In The Loop: A Decade of Remixes
A-Trak’s latest album, In The Loop: A Decade of Remixes (Fool’s Gold Records) is solid. And addictive. How he managed to select 13 tracks after a decade of honing his remixing craft is as impressive as his catalogue to date. A-Trak’s liner notes are equally remarkable, outlining the history behind each track, how he made the remixes and who helped him along the way. He credits his brother, Dave, “who was a seasoned musician in 2006 while [A-Trak] was still a novice in the studio” and confesses how he takes forever to finish a track – often missing the compilation or release window (as was the case with the acclaimed Yeah Yeah Yeahs’ “Heads Will Roll” remix.
A-Trak (Alain Macklovitch) started his rise at the ripe age of 15 after winning the DMC World DJ Championship in 1997, making him the youngest and first Canadian winner of the competition. The Montreal native went on to snag all three major DJ competition titles (Disco Mix Club [DMC], International Turntablist Federation [ITF], and Vestax), as well as claim all five World Championships. A-Trak even developed a notation system for scratching in the late ’90s, which he presented at the Skratchcon 2000 conference.
Named as one of the 50 Most Important People in EDM by Rolling Stone, this Canadian turntablist champion has become a Grammy-nominated record producer, DJ, travel-company owner and music label executive (Fool’s Gold). A-Trak even had a clothing line with Nike. You may have seen him on the cover of Billboard magazine alongside Diplo and Skrillex, or in a campaign for Adidas, Grey Goose, Converse and Cadillac, or touring with Kanye West. He is credited for developing the careers of artists such as Kid Cudi, Danny Brown, and Flosstradamus. His duo, Duck Sauce, with Armand Van Helden, was nominated for a Grammy in 2012 for their song “Barbara Streisand.”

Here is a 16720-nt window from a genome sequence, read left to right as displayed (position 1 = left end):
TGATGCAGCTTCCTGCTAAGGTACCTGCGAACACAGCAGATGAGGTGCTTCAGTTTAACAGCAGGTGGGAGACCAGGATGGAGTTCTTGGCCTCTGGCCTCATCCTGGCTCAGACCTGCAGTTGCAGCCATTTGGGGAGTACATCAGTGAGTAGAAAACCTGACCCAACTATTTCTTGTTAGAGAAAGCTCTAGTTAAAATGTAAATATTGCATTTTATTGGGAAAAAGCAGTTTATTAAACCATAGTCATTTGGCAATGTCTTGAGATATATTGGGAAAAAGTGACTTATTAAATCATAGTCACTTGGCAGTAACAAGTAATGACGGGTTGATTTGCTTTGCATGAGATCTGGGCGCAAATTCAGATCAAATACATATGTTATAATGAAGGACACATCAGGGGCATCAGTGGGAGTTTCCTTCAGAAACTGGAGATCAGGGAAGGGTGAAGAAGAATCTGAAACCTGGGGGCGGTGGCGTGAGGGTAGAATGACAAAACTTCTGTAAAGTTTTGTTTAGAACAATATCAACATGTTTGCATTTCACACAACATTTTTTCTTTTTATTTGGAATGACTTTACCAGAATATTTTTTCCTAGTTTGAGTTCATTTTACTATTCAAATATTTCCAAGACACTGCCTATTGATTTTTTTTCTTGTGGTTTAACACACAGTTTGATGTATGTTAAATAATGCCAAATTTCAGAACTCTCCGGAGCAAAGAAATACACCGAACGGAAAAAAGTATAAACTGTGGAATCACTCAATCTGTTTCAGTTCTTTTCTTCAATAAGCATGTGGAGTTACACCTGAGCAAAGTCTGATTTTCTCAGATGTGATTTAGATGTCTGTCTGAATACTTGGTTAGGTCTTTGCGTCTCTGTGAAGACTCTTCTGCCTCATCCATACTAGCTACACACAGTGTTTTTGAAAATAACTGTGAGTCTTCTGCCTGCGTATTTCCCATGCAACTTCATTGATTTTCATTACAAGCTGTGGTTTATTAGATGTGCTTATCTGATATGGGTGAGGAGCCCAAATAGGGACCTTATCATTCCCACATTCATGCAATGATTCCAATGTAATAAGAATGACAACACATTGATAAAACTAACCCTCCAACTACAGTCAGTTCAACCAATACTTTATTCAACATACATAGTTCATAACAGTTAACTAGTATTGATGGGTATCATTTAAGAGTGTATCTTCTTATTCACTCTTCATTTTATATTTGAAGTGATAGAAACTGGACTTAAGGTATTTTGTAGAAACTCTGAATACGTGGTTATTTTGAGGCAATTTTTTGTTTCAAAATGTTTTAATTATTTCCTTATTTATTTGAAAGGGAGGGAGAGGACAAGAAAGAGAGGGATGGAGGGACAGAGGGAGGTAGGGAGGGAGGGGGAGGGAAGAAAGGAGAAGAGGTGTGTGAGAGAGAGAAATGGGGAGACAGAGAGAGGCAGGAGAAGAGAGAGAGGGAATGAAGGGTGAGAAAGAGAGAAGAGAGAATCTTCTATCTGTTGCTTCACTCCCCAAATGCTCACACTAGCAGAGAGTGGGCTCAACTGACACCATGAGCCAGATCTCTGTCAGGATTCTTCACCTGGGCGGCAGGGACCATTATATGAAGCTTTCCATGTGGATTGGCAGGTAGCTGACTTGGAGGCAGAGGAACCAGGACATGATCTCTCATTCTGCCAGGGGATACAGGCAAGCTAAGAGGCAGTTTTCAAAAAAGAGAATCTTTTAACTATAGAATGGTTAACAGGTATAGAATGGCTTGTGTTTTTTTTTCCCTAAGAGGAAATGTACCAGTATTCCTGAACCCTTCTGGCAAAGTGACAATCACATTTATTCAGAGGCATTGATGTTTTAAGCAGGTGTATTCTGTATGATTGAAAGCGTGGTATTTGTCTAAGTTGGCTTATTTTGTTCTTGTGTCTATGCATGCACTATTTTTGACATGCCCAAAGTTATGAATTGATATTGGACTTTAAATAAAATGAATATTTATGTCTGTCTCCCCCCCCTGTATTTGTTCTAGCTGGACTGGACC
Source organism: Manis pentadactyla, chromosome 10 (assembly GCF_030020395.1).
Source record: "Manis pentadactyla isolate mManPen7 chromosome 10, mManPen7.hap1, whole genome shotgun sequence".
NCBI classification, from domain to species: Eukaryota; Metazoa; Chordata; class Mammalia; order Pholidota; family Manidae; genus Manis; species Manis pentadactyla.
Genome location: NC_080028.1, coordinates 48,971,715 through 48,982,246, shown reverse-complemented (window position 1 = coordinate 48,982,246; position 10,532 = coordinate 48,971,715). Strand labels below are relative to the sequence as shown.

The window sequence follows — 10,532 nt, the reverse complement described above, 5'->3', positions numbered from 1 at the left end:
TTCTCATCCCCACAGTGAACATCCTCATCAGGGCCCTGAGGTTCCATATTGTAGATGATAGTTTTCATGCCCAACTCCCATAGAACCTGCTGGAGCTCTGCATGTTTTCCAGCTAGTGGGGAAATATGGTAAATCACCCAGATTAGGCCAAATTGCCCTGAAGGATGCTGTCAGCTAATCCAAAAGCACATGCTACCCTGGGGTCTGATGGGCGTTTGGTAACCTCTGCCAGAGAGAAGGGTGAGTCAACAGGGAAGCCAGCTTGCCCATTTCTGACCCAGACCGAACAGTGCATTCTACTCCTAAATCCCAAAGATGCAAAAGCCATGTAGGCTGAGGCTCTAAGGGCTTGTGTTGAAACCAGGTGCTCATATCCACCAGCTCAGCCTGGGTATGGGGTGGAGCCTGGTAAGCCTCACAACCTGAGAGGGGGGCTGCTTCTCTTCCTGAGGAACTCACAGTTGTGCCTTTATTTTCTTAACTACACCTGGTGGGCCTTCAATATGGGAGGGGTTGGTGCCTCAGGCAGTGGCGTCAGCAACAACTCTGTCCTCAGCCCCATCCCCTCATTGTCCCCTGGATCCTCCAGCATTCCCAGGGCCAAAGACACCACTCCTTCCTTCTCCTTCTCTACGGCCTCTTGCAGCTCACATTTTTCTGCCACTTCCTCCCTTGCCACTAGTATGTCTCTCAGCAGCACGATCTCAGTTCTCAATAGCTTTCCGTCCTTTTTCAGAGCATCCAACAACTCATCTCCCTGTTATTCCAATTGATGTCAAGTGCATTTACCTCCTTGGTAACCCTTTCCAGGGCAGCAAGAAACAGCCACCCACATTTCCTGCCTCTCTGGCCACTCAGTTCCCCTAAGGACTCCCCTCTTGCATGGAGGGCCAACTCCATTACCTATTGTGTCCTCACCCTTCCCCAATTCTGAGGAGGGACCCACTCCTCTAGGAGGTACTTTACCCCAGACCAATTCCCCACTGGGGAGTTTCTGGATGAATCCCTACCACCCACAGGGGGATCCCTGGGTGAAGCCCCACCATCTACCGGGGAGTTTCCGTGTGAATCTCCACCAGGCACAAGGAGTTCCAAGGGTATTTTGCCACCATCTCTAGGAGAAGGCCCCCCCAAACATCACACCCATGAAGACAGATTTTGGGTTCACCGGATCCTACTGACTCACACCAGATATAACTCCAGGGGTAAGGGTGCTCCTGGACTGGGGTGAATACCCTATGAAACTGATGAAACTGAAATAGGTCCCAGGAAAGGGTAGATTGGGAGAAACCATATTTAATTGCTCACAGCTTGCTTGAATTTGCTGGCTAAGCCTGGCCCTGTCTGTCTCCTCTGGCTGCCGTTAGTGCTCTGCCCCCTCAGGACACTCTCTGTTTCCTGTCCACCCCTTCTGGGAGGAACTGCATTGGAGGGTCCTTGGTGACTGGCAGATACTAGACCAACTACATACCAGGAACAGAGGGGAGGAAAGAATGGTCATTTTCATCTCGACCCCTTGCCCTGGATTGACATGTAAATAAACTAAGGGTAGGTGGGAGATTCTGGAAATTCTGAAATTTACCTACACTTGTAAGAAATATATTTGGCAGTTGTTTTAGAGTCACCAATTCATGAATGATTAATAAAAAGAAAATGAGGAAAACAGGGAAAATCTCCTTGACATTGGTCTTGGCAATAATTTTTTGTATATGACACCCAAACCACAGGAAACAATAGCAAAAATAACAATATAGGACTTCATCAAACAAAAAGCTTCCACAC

In The Loop: A Decade of Remixes includes the catchy hooks and extraordinary energy of Boys Noize’s “Oh!” remix, A-Trak’s first heavy-rotation track. The remix was created using only the .wav file and three stems: the talkbox vocal, “Oh!” sample, and the hi-hats. It provides a nice climax from the album’s opening “pumping” track, “Heart It Races (Trizzy’s Rusty Tin Can Mix).” I also love the popular Yeah Yeah Yeahs’ “Heads Will Roll (A-Trak Remix)” and its popping synth chorus: “Off with your head, dance ‘til your dead. Head’s will roll, on the floor.” You may recognize this track from the film Project X. I was surprised to read how A-Trak gave the remix to Erol Alkan, Busy P and Aeroplane to play after it was refused by Yeah Yeah Yeahs’ label due to A-Trak’s extraordinarily late delivery of the remix (the Yeah Yeah Yeahs were already onto their next project). The remix then “became a thing” and the label came back and asked to release it. Determination pays off.
The disco-sampled Sébastien Tellier’s “Kilometer (A-Trak Remix),” The Rapture’s infective “How Deep is Your Love (A-Trak Remix),” Phoenix’s “Trying to be Cool (A-Trak Remix) and Phantom’s “Cry Just A Little (A-Trak-Phantom Remix)” are also memorable remixes (and stories). And the album appropriately closes with an upbeat remix of fellow Canuck Bob Moses’ “Tearing Me Up.” But the story behind “Idealistic” is interesting: apparently Digitalism’s “very German” manager wanted “an electronic version of a classic Hip Hop party break…‘Armand Van Helden’ style.” A-Trak didn’t know Van Helden’s albums too well so he did his homework only to meet Van Helden soon thereafter. “The rest is Duck Sauce history,” he writes in the liner notes.
In The Loop: A Decade of Remixes is sonic caffeine. If A-Trak’s remixes don’t get you going, I’m not really sure what will. The historically rich liner notes are a bonus. To learn that A-Trak found a way to connect to new and original music through making remixes, without having to make “a full original song” from scratch, is noteworthy – although I guess, technically, he did start from scratch. But you know what I mean.
SPILL ALBUM REVIEW: A-TRAK – IN THE LOOP: A DECADE OF REMIXES